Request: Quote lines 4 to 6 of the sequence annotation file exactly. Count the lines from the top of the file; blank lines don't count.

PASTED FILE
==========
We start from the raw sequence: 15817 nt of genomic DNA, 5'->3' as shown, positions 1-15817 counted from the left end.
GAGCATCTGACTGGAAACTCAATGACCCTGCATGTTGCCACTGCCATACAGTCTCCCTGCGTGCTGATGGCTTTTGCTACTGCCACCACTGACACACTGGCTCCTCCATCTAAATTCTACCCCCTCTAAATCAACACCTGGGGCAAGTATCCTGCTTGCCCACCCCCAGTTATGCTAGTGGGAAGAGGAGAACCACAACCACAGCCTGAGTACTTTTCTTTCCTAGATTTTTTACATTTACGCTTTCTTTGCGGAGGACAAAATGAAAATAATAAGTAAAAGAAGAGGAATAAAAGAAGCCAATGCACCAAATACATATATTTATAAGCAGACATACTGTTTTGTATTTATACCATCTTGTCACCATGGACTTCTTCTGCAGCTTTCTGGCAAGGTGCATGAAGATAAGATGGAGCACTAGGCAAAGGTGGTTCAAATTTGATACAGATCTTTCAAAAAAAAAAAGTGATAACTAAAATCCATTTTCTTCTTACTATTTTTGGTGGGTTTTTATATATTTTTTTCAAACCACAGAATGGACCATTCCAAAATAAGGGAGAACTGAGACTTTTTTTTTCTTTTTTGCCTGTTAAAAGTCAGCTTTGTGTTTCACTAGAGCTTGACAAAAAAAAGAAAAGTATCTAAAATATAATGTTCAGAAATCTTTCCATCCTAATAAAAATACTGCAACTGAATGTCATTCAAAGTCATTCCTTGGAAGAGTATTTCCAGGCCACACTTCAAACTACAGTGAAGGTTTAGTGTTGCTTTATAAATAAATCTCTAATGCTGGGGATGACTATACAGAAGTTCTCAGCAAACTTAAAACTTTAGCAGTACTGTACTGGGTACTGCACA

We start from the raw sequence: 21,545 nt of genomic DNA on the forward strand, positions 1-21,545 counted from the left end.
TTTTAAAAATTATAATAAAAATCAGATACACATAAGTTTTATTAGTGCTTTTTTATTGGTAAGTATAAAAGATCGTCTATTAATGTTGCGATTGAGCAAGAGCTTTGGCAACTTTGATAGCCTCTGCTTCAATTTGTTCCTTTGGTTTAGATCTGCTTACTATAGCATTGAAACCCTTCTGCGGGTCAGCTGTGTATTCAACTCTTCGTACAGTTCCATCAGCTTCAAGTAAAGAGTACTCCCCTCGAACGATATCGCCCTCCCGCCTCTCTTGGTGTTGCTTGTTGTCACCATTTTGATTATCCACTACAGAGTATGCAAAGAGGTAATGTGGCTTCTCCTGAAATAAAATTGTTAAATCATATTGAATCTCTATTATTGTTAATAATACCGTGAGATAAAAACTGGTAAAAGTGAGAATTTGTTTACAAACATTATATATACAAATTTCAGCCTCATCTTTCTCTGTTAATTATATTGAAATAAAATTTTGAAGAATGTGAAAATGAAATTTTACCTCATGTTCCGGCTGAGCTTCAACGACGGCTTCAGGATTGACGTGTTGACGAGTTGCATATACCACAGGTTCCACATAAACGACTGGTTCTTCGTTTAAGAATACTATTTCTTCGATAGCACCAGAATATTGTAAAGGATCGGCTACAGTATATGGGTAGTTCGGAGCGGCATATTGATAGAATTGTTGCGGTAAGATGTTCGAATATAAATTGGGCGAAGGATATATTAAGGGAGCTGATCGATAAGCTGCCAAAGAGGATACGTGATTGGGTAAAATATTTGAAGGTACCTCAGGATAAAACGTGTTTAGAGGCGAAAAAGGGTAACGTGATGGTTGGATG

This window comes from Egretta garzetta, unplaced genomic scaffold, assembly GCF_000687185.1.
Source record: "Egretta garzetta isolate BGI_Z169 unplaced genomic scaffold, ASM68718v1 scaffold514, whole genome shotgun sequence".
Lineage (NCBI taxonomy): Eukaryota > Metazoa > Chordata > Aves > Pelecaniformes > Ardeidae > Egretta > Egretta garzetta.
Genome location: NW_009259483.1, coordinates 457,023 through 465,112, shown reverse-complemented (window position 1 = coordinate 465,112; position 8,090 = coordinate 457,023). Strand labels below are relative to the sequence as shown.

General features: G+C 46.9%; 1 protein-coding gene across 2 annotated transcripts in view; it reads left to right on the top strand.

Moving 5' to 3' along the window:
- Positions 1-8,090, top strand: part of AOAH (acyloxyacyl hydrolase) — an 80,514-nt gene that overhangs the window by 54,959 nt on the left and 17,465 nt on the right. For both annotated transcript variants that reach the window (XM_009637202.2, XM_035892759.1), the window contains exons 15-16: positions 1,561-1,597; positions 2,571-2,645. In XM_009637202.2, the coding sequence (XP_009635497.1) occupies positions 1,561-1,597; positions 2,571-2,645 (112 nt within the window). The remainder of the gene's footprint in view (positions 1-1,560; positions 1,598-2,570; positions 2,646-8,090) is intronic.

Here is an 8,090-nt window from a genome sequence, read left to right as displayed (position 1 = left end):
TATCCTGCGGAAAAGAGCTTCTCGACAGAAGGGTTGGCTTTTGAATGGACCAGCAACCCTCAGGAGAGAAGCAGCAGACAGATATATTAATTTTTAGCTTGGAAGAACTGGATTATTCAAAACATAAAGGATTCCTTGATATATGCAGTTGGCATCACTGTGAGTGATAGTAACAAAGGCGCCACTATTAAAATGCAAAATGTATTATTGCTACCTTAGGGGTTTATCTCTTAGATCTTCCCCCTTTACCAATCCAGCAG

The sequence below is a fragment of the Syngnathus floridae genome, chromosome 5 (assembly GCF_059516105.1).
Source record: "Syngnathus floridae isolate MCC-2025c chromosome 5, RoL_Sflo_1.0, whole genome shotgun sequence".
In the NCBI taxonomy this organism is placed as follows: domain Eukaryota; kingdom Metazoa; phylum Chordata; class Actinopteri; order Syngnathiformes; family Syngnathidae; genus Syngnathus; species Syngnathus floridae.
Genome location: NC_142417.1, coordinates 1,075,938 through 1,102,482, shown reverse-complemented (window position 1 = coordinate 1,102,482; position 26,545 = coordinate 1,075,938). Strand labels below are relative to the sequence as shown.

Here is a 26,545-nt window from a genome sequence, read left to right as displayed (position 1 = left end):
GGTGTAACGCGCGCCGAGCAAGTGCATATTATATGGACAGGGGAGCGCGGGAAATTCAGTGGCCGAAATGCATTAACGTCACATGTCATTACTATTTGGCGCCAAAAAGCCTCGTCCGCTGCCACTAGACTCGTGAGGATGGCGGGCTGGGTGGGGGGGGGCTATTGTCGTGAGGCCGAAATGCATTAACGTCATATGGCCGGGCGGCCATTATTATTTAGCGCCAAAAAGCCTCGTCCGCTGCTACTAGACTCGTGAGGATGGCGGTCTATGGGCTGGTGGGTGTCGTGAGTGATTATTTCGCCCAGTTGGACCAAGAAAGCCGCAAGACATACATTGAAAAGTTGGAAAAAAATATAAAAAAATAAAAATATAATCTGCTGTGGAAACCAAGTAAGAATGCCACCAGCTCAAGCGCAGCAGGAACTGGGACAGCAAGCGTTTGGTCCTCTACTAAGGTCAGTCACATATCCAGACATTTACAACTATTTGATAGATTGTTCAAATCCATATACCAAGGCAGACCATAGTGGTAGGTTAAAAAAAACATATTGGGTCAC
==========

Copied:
TTTTAAAAATTATAATAAAAATCAGATACACATAAGTTTTATTAGTGCTTTTTTATTGGTAAGTATAAAAGATCGTCTATTAATGTTGCGATTGAGCAAGAGCTTTGGCAACTTTGATAGCCTCTGCTTCAATTTGTTCCTTTGGTTTAGATCTGCTTACTATAGCATTGAAACCCTTCTGCGGGTCAGCTGTGTATTCAACTCTTCGTACAGTTCCATCAGCTTCAAGTAAAGAGTACTCCCCTCGAACGATATCGCCCTCCCGCCTCTCTTGGTGTTGCTTGTTGTCACCATTTTGATTATCCACTACAGAGTATGCAAAGAGGTAATGTGGCTTCTCCTGAAATAAAATTGTTAAATCATATTGAATCTCTATTATTGTTAATAATACCGTGAGATAAAAACTGGTAAAAGTGAGAATTTGTTTACAAACATTATATATACAAATTTCAGCCTCATCTTTCTCTGTTAATTATATTGAAATAAAATTTTGAAGAATGTGAAAATGAAATTTTACCTCATGTTCCGGCTGAGCTTCAACGACGGCTTCAGGATTGACGTGTTGACGAGTTGCATATACCACAGGTTCCACATAAACGACTGGTTCTTCGTTTAAGAATACTATTTCTTCGATAGCACCAGAATATTGTAAAGGATCGGCTACAGTATATGGGTAGTTCGGAGCGGCATATTGATAGAATTGTTGCGGTAAGATGTTCGAATATAAATTGGGCGAAGGATATATTAAGGGAGCTGATCGATAAGCTGCCAAAGAGGATACGTGATTGGGTAAAATATTTGAAGGTACCTCAGGATAAAACGTGTTTAGAGGCGAAAAAGGGTAACGTGATGGTTGGATG

This window comes from Egretta garzetta, unplaced genomic scaffold, assembly GCF_000687185.1.
Source record: "Egretta garzetta isolate BGI_Z169 unplaced genomic scaffold, ASM68718v1 scaffold514, whole genome shotgun sequence".